Scientist-Artist Turns Scary, Deformed Amphibians Into Art to Promote Environmental Awareness
Expected to continue until December 17, 2016, biologist and environmental activist Brandon Ballengée showcases his 20-year collection of artwork and research, highlighting the abnormalities and amphibian developmental deformities with the twist of communicating the stories of ecological mishaps to viewers and spectators.
Ballengée’s exploration started with the reported cases of frogs with deformities found on ponds from Michigan to California. According to the Smithsonian, citing a 1996 article from The New York Times, researcher Judy Helgen of the Minnesota Pollution Control Agency mentioned that the incident really scared them. This sparked the urgency for experts and researchers to conduct further investigation to understand the reason behind the deformations.
According to the study of Ballengée and Stanley K. Sessions of the Department of Biology in Hartwick College published in the Journal of Experimental Zoology, it was found out that the abnormality will not definitely affect humans the way it affects the amphibians since it is all due to selective predation. Their observations, backed up with laboratory experiments, have provided evidence that the reported deformations on wild common toad (B. bufo) were due to the predation of Dragonfly nymph (Sympetrum sp.), injuring the tadpoles and toadlets which are at the metamorphic stage. Injuries, later on, resulted in total amputation of limbs or regeneration, resulting to more legs than normal.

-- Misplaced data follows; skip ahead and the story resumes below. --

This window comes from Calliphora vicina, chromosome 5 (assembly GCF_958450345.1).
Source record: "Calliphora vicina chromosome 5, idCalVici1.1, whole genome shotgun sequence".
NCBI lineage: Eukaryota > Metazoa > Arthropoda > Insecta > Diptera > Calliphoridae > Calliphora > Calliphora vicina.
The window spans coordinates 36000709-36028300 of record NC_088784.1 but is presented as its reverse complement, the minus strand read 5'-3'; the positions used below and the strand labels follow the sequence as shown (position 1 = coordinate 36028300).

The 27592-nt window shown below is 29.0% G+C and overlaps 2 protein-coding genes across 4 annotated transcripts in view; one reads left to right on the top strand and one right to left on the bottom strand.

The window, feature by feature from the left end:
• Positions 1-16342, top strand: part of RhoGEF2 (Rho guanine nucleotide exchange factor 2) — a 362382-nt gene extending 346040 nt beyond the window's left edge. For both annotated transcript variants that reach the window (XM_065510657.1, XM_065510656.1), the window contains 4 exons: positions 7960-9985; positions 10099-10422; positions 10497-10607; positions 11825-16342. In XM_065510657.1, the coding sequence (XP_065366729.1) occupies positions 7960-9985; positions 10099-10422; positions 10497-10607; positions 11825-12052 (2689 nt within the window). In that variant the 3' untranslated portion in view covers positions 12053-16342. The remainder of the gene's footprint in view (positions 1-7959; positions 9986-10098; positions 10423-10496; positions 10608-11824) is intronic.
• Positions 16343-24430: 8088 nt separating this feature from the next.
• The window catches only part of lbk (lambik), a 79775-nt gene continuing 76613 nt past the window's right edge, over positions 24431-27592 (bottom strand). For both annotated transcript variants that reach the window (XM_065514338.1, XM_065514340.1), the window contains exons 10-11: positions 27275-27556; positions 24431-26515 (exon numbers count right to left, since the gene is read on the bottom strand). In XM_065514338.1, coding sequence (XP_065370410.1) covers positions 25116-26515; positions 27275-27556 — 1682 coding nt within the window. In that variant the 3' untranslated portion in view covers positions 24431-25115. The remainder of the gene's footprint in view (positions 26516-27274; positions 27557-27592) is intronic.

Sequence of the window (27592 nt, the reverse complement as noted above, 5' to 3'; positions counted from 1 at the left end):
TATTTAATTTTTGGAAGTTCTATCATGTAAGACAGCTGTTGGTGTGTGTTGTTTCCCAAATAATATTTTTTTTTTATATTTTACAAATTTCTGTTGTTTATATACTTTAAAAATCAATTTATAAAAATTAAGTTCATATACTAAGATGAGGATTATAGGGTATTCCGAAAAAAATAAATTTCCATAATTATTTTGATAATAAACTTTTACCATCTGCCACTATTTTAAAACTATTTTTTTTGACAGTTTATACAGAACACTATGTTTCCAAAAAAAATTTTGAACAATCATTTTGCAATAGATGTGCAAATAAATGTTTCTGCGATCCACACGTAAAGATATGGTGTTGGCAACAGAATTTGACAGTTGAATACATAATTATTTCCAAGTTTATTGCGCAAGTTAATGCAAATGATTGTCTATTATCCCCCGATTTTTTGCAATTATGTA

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Though proven even with surgical simulation on other frog species and amphibians, Ballengée and Sessions have situated the widespread abnormality as an indicator of ecological imbalance. Since predation naturally occurs in a healthy environment, the authors have also concluded that the predator-prey ratio had a crucial role behind the incident. There could be an unobserved change in the population of the predators of the amphibians or decrease in prey population, leaving the swarm of dragonfly nymph to severely injure available tadpoles and toadlets. They have also mentioned about possible vulnerabilities of the amphibian species to water contamination, making them weaker preys.
Around 100 of Ballengée’s exhibits and artworks included photos of the amphibians with abnormalities, mounted skeletal system of fish species and avians preserved with their feathers’ natural colors displayed with artistic lights and creative designs to catch the viewers attention.
“…I try to do it in a way that is not so much hitting people over the head with a message, but actually having them experience it," Ballengée told the Smithsonian in an interview. “I call them ecoactions. Basically it's a kind of citizen science or participatory biology. It gets people involved and interested, but I'm learning from them too. What do they know about these wetlands or these species? I'm often a tourist as a researcher. I'm going in for a year or two and don't have the background of growing up in the area.”
The exhibits following the “Museum as Classroom” approach located at the Art Museum places of the University of Wyoming, Laramie, Wyoming. Check out some of his artworks here.